Insomniacs are commonly told to get more exercise. But spending 45 minutes on the treadmill one day won’t actually help you sleep better that night, according to a new study.
The findings run counter to at least some other studies that suggest exercise significantly improves the sleep of people with chronic insomnia.
But the new Northwestern Medicine® research shows that aerobic exercise during the day does not result in improved sleep that same night when people have existing sleep troubles.
“If you have insomnia you won’t exercise yourself into sleep right away,” said lead study author Kelly Glazer Baron, a clinical psychologist and director of the behavioral sleep program at Northwestern University Feinberg School of Medicine. “It’s a long-term relationship. You have to keep at it and not get discouraged.”
Baron told Huff/Post50 that the study demonstrates how exercise doesn't lead to better sleep immediately in insomniacs, even though other studies have found that it does in healthy individuals.
"When people begin to exercise in an attempt to improve sleep, they need to keep in mind the big picture. It's so easy to focus on the day-to-day effect, and it could be discouraging to look at it that way," she said. "In many ways, it's like weight loss. It is not instant gratification!"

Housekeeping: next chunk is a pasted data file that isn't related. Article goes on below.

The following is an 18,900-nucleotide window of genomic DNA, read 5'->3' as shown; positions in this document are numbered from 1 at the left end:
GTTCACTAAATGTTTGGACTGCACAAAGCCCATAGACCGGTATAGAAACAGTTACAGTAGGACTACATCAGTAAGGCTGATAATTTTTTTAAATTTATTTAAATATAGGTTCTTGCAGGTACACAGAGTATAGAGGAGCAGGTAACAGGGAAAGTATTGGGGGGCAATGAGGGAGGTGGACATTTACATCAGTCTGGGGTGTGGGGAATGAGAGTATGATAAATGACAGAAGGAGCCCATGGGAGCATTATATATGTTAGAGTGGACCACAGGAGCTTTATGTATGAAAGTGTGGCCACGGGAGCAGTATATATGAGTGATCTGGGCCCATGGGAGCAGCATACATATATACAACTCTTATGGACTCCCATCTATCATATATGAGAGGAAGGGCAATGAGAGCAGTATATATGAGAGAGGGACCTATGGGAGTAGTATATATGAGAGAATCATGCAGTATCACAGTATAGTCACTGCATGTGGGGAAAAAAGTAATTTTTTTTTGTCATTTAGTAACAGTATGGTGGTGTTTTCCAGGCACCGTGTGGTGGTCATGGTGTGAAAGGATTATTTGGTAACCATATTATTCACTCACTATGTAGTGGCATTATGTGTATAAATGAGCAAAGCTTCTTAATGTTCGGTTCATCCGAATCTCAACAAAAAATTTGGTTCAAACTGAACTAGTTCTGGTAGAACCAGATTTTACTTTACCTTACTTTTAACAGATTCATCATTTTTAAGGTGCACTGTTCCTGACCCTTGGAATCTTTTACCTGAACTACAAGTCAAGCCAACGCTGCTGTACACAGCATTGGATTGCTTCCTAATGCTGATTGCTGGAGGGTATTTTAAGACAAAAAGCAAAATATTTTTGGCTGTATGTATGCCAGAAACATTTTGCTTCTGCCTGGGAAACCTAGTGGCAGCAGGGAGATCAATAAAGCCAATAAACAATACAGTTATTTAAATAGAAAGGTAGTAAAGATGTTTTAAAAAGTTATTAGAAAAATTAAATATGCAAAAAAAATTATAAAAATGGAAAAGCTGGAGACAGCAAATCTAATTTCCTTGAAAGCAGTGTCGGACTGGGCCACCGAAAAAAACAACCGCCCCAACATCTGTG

Baron's research also showed that people exercise less after a night of poor sleep. "Sleeping poorly doesn’t change your aerobic capacity, but it changes people’s perception of their exertion,” Baron said. “They feel more exhausted.”
The study, published in the Journal of Clinical Sleep Medicine, looked at daily sleep data from 11 women ages 57 to 70 over the course of six weeks. Baron believes the results can be applied to men because "we haven't seen gender differences in responses to other behavioral treatment for insomnia. But we would have to study it for sure."
Baron said she decided to analyze the daily effect of exercise after hearing her patients with insomnia complain the exercise she recommended didn’t help them right away.
“They’d say, ‘I exercised so hard yesterday and didn’t sleep at all,’” she said. “The prevailing thought is that exercise improves sleep, but I thought it probably wasn’t that simple for people with insomnia.”
The takeaway, according to Baron, is that people need to be persistent with their exercise routines.
“People have to realize that even if they don’t want to exercise, that’s the time they need to dig in their heels and get themselves out there,” Baron said. “Write a note on your mirror that says ‘Just Do It!’ It will help in the long run.”
A recent poll of 1,000 people conducted by the National Sleep Foundation found that those who identify themselves as exercisers report better sleep than those who consider themselves non-exercisers.